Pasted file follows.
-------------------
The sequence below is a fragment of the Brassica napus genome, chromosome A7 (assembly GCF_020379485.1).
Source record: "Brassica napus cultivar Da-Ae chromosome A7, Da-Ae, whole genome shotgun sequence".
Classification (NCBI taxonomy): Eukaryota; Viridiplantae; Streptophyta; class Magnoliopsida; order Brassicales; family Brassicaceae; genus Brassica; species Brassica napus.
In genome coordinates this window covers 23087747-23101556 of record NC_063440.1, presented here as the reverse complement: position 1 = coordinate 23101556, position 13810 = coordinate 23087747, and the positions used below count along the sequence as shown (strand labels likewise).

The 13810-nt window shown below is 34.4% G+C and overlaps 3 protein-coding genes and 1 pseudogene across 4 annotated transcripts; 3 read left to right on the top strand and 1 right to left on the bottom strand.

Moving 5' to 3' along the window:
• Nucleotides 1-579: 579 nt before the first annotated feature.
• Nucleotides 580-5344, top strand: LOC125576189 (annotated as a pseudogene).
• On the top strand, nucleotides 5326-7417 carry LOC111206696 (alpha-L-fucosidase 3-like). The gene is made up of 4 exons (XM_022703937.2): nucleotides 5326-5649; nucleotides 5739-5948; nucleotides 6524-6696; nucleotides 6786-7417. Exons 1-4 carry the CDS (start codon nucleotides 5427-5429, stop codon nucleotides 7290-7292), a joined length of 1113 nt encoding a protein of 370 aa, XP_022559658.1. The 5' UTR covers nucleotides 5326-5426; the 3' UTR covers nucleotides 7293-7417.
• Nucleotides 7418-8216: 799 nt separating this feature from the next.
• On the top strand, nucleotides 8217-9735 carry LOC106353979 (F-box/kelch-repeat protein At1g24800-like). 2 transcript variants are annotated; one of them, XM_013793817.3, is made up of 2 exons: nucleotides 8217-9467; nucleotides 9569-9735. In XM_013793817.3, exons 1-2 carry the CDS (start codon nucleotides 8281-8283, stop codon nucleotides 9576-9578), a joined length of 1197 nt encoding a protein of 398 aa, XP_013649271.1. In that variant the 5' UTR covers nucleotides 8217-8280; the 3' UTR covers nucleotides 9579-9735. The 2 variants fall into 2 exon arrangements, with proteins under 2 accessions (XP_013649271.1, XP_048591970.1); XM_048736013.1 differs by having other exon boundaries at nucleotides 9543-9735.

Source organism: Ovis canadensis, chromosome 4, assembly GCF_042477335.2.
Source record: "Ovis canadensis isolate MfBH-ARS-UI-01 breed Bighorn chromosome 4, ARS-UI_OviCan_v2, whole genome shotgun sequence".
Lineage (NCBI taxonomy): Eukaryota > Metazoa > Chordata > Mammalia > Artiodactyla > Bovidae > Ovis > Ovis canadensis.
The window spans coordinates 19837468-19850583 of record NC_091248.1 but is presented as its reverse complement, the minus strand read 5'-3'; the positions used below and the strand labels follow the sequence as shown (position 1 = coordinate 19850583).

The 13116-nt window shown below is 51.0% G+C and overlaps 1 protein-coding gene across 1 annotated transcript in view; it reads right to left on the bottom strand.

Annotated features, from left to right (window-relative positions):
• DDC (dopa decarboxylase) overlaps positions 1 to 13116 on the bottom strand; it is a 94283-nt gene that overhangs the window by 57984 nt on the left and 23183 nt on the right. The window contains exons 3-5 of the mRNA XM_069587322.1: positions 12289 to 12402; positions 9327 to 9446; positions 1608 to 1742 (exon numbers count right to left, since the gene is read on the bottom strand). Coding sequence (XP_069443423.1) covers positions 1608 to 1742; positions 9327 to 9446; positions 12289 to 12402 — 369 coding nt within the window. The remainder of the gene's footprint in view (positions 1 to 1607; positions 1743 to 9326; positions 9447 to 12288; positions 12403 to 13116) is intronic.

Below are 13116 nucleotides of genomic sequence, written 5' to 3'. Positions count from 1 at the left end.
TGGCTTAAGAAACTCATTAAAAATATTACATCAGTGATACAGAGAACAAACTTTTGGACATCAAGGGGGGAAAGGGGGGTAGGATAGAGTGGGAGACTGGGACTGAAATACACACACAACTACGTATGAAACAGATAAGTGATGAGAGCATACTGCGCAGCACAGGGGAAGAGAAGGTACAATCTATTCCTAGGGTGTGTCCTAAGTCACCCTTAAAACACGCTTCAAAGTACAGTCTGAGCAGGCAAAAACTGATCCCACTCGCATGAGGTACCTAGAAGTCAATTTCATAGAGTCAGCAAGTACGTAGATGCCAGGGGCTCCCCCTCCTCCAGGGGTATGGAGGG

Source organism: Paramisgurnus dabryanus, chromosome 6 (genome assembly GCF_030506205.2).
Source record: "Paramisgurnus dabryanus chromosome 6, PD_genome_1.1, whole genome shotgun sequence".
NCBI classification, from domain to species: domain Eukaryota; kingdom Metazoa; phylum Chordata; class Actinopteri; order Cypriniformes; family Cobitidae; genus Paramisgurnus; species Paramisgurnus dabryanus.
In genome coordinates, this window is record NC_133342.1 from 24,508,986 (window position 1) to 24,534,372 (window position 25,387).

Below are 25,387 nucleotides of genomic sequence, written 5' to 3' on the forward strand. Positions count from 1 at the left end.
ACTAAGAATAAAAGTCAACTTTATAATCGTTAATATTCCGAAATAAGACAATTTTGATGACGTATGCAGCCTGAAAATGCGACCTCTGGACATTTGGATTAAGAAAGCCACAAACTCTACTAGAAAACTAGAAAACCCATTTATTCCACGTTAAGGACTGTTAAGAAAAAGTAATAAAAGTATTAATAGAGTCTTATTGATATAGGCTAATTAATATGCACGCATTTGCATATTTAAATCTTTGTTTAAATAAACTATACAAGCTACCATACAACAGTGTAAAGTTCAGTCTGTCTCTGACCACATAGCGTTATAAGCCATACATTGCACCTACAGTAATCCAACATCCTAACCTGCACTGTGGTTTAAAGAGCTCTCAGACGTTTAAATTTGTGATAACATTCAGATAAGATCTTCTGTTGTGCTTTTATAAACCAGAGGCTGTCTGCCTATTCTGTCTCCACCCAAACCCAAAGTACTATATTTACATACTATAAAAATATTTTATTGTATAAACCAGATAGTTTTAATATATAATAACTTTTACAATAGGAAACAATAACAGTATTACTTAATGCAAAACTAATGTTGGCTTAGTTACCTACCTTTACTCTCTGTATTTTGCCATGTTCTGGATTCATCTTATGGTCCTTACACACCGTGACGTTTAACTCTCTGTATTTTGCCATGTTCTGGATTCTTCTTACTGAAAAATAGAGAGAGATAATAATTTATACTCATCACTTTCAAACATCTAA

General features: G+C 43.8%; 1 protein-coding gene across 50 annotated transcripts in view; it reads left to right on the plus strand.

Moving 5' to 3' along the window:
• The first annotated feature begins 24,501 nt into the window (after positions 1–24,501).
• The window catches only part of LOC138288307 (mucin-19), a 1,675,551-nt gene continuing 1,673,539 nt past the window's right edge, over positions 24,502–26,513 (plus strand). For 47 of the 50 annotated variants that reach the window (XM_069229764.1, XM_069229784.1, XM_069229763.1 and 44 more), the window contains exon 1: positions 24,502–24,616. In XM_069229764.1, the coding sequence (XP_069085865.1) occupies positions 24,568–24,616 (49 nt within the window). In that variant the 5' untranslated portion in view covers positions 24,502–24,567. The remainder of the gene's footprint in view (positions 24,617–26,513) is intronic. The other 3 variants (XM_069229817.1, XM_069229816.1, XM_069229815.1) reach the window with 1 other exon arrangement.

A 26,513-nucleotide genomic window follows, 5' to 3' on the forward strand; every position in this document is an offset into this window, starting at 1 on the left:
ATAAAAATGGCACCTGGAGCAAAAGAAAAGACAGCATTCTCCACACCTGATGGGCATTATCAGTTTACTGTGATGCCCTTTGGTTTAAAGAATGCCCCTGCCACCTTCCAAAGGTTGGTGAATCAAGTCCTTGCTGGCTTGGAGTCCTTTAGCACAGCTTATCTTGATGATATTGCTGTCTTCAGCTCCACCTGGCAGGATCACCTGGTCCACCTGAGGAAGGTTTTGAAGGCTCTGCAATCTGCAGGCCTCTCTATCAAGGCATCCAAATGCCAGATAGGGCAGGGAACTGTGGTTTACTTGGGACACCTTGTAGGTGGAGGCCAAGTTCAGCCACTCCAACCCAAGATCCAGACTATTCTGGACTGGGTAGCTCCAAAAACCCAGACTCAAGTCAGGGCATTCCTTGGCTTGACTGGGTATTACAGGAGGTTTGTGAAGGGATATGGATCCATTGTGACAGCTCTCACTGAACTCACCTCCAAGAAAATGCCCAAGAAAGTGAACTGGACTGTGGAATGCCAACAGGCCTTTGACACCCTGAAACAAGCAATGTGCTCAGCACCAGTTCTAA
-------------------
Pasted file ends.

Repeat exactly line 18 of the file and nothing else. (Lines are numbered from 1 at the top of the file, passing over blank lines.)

• DDC (dopa decarboxylase) overlaps positions 1 to 13116 on the bottom strand; it is a 94283-nt gene that overhangs the window by 57984 nt on the left and 23183 nt on the right. The window contains exons 3-5 of the mRNA XM_069587322.1: positions 12289 to 12402; positions 9327 to 9446; positions 1608 to 1742 (exon numbers count right to left, since the gene is read on the bottom strand). Coding sequence (XP_069443423.1) covers positions 1608 to 1742; positions 9327 to 9446; positions 12289 to 12402 — 369 coding nt within the window. The remainder of the gene's footprint in view (positions 1 to 1607; positions 1743 to 9326; positions 9447 to 12288; positions 12403 to 13116) is intronic.